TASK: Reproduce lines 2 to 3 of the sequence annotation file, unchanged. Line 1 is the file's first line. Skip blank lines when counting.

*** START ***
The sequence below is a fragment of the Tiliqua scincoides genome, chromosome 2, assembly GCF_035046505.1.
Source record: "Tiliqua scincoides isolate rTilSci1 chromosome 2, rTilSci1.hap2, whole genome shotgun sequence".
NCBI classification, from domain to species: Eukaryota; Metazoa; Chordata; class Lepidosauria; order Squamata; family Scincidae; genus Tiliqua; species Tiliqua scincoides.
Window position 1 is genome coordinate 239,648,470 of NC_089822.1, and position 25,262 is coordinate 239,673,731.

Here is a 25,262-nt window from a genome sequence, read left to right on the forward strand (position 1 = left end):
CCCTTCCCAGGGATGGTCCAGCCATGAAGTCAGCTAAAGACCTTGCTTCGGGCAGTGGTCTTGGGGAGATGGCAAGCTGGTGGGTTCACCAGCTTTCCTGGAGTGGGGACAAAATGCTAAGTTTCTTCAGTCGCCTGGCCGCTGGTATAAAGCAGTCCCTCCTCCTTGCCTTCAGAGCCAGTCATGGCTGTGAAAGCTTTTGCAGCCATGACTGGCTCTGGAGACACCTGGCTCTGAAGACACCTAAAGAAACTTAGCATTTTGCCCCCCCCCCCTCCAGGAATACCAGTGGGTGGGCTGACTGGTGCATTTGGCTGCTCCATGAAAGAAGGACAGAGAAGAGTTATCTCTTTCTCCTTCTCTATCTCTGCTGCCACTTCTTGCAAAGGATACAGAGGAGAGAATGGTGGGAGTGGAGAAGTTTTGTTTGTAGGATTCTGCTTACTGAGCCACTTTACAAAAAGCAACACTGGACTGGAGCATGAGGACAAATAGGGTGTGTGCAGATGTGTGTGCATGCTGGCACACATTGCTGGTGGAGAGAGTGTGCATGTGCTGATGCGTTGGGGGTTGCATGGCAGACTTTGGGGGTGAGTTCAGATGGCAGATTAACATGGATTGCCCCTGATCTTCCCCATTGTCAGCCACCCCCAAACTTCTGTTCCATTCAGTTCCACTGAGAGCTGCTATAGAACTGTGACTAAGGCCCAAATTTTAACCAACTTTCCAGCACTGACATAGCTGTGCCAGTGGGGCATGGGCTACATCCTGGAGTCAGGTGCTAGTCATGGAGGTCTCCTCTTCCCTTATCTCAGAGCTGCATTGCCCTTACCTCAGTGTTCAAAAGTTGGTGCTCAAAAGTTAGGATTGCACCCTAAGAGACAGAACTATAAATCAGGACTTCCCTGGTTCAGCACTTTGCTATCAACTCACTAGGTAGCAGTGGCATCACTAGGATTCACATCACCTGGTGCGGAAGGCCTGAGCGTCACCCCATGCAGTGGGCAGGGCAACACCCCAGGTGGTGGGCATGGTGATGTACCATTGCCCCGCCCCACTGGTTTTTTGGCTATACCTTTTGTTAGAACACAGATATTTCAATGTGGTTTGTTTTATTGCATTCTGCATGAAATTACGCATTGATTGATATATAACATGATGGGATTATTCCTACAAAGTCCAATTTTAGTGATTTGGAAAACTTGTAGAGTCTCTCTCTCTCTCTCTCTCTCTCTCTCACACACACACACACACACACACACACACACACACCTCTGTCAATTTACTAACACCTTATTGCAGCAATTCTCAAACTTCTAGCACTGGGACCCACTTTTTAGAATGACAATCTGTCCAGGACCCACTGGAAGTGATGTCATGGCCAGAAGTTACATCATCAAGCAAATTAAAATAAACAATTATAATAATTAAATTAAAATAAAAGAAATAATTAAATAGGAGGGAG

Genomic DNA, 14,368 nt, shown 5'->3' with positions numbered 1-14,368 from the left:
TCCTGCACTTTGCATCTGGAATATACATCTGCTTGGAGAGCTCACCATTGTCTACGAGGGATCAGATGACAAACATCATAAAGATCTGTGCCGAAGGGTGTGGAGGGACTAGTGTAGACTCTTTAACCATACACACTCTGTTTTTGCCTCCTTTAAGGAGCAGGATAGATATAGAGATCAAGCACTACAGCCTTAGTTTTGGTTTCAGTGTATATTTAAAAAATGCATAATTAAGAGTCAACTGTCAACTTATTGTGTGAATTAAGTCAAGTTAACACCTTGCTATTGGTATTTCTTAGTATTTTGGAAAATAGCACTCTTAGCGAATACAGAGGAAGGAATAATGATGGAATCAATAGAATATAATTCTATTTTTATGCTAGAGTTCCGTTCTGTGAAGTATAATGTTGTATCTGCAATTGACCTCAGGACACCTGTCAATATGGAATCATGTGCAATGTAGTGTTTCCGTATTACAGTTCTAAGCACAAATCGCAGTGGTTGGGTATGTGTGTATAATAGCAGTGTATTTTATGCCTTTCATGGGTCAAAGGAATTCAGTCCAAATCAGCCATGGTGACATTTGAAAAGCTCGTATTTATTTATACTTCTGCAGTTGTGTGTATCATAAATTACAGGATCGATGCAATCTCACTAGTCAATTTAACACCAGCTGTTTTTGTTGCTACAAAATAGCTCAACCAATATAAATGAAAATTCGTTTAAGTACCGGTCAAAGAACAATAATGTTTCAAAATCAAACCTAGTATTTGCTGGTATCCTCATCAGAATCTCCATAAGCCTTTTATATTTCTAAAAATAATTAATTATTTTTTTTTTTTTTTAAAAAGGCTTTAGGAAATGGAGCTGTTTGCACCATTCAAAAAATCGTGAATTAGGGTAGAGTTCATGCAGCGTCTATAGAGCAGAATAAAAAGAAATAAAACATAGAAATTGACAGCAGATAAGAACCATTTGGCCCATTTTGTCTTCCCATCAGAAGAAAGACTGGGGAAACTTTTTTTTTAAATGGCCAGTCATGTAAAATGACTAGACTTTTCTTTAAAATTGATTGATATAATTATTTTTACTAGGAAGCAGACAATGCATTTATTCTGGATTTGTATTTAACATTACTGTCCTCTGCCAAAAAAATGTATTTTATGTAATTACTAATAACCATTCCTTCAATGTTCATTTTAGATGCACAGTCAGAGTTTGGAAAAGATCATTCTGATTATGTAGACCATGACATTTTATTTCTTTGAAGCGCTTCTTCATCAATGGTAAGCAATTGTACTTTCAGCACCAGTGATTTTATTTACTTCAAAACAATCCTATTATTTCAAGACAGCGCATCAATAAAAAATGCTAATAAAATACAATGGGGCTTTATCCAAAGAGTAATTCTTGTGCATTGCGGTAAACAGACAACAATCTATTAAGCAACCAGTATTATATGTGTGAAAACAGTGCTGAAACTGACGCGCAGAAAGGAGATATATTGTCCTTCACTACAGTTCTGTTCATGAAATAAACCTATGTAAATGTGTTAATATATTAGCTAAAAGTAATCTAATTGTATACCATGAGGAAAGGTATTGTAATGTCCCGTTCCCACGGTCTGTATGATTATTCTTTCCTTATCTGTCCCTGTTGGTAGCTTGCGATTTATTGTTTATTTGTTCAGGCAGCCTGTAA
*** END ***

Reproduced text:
Source record: "Tiliqua scincoides isolate rTilSci1 chromosome 2, rTilSci1.hap2, whole genome shotgun sequence".
NCBI classification, from domain to species: Eukaryota; Metazoa; Chordata; class Lepidosauria; order Squamata; family Scincidae; genus Tiliqua; species Tiliqua scincoides.